The Danberrys. Shine

ezgif.com-resize__7_Husband and wife duo, Dorothy Daniel and Ben DeBerry (Danberry, get it?) beef up their familiar back porch sound on SHINE, their third album, gathering a full band clan including gutbucket electric guitar, pump organ, trombone and tuba. This allows them to deliver some raucous songs such as the Tom Waits’ like junkyard stomp The Road along with the opening title song which reeks of southern menace. It’s quite a shift in gear and not all of this revamp is as striking as the two songs mentioned as the duo wander into AOR territory.

Songs such as Never Gone and The Mountain are glossy but unremarkable while Love Conquers War is somewhat clichéd. They do hit the mark on the meandering The River Is Wide which is by turn, spiritual and invigorating as it weaves its way. Undertow, mostly, maintains this standard with its glistening guitars and emotive vocals from Daniel. It’s perhaps appropriate here to comment on the lack of lead vocals from DeBerry throughout the album. In the past he has sung on several songs but here he’s limited to harmonies, a pity really. The album might win them new followers but as it signs off with Rain, it reminds us of how great a vocal harmony pair they are especially in stripped back mode.

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The Danberrys · Shine

Norma MacDonald. Old Future

a3487093927_16This fifth album from Nova Scotia’s Norma MacDonald maintains the high standards set by her previous releases. Here she’s drawn to the sound of classic early seventies singer songwriters – that Laurel canyon vibe, captured well on the mournful Golden Age with some lovely pedal steel garlands, played by Dale Murray (who also co-produced).

Temperamental Year and Trick Of The Light kick off the album. Likeable enough songs but pretty run of the mill in comparison to the better songs yet to come. A percussive susurration and gentle strings softly propel One Man Band, allowing MacDonald’s voice to shine. Slow Down Marie again features strings, in this case a cello, adding some timbre to this fine song with its hints of Leonard Cohen. Meanwhile I Already Have A Shadow could be a Dolly Parton deep cut while Lover Of Unreason cuts along finely recalling Emmylou Harris. There’s a brief nod to country on the sardonic Your Wedding Day, a song which takes some of the tropes of classic lost love Nashville misery and delivers them in fine fashion. Wrapping it up with the Patsy Cline like weepy, Some Days, MacDonald might not have perfectly caught that California feeling but she’s certainly staked a claim to be considered a very fine singer/songwriter.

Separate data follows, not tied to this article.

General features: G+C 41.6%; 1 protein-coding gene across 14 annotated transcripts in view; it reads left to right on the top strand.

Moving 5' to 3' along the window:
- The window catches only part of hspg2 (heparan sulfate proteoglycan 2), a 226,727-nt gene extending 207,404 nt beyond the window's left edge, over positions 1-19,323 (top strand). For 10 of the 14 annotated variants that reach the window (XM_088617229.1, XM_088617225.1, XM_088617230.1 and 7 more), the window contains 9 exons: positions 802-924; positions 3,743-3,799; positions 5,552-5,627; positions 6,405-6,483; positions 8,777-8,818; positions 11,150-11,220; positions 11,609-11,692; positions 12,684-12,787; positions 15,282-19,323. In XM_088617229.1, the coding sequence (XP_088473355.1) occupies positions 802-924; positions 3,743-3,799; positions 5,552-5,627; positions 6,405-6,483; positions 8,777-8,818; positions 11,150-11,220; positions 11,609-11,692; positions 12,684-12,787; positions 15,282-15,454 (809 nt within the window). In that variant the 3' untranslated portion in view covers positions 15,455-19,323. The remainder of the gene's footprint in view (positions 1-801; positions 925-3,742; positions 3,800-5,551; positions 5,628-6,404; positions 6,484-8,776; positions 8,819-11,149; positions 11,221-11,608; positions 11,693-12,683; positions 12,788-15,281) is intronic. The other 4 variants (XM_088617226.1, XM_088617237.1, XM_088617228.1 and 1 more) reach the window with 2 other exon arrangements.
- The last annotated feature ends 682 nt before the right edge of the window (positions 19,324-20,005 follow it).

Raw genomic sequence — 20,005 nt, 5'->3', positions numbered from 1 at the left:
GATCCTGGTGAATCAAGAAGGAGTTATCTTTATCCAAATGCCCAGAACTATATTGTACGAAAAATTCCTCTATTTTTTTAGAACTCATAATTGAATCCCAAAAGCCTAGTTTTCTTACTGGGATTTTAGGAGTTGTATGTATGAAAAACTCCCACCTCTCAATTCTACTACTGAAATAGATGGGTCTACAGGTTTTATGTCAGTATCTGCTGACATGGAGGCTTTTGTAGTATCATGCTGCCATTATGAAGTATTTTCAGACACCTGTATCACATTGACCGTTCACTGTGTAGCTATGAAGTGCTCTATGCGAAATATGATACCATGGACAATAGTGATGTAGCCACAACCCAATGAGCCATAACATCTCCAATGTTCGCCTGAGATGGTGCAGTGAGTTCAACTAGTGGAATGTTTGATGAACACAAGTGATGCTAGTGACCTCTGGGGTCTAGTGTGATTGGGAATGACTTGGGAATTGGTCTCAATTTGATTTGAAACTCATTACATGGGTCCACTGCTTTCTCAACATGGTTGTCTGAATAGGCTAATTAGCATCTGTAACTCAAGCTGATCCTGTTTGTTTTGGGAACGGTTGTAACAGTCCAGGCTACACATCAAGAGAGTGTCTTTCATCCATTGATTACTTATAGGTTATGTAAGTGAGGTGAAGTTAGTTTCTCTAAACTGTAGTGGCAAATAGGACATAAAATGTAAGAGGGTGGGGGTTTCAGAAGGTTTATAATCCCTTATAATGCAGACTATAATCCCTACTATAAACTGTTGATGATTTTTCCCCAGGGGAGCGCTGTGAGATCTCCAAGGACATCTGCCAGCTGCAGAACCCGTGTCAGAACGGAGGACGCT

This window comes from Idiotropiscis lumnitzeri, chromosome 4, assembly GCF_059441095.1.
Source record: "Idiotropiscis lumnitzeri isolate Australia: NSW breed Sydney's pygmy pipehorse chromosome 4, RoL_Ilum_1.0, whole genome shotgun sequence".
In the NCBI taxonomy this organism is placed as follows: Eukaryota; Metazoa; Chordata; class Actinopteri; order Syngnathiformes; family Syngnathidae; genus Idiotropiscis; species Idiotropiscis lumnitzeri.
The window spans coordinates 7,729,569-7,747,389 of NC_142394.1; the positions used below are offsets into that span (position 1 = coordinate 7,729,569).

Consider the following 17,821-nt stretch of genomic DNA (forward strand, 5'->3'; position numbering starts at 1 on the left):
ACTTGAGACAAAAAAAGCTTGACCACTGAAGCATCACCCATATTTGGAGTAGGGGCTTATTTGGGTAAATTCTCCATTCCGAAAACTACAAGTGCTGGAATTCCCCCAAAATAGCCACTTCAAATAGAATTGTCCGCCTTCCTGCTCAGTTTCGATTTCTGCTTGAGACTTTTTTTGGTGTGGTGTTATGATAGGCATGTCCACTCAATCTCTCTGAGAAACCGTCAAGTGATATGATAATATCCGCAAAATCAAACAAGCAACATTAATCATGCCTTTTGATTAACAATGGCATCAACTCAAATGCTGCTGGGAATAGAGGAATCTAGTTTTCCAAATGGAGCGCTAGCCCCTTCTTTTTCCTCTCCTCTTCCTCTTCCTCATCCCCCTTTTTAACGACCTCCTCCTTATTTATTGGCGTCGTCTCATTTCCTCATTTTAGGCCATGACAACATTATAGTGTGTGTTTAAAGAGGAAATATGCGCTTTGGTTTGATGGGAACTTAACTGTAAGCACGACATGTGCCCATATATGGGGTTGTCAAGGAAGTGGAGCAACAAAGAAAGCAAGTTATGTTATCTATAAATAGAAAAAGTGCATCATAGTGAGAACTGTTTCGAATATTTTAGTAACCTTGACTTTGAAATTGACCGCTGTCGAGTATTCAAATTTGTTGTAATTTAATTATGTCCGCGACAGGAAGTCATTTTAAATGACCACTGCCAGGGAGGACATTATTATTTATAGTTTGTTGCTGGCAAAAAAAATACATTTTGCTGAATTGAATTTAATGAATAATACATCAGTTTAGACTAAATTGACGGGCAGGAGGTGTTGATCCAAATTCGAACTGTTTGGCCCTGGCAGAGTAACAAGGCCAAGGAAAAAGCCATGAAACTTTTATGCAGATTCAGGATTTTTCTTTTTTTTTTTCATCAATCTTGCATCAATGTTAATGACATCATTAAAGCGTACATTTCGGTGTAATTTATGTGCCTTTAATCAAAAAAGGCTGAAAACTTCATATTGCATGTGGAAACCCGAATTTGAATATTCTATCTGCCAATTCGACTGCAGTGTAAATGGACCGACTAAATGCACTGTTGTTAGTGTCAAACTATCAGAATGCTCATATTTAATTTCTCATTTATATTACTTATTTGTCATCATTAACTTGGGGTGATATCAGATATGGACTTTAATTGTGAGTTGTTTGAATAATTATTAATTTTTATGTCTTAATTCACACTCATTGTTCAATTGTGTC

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Blue Rose Code live from home. Saturday 9th May 2020.

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Is this the “new normal”? Hunched over a screen watching a musician (and generally it’s one unless your favoured act is a commune or a happily domiciled live in couple), at all hours of the day and – depending on bandwidth – buffering, freezing, disappearing altogether? Since the lockdown has robbed all musicians of the ability to play live (and earn their living) there has been a tsunami of live streaming shows, many of them excellent it has to be said, although there have been a few clunkers. Generally these shows have been free to watch and hosted on social media with a virtual tip jar available in the hope that some folk will bung in a couple of quid.

With many of these shows lasting a short time and available for anyone to watch long after the live action has ended, there hasn’t been much point in reviewing them. However, Blue Rose Code’s live show on Saturday night was a horse of a different colour. A private ticketed event, privy only to those who stumped up and not to be streamed or shown elsewhere. This encouraged a sense of occasion. None of that, “I’ll just watch it later” attitude which is tempting, especially if it’s an American act live streaming at 3 am on Facebook which you can watch whenever you fancy the next day.

Ross Wilson chose to launch his first live stream via Zoom, the video conferencing app which has been one of the few beneficiaries of Covid 19. Many reading this will probably have used Zoom by now and will wonder how in hell you could watch a show without everyone and their uncle chatting away, it would be worse than the bar area at Oran Mor. However, Wilson, assisted by Gavin Hastie on tech and host duty, had done their homework and by and large it worked. It was an experiment, no doubt. Wilson is unhappy with the concept of playing for tips and wanted to see if a paying model would work and after the show Blabber’n’Smoke spoke to him about that.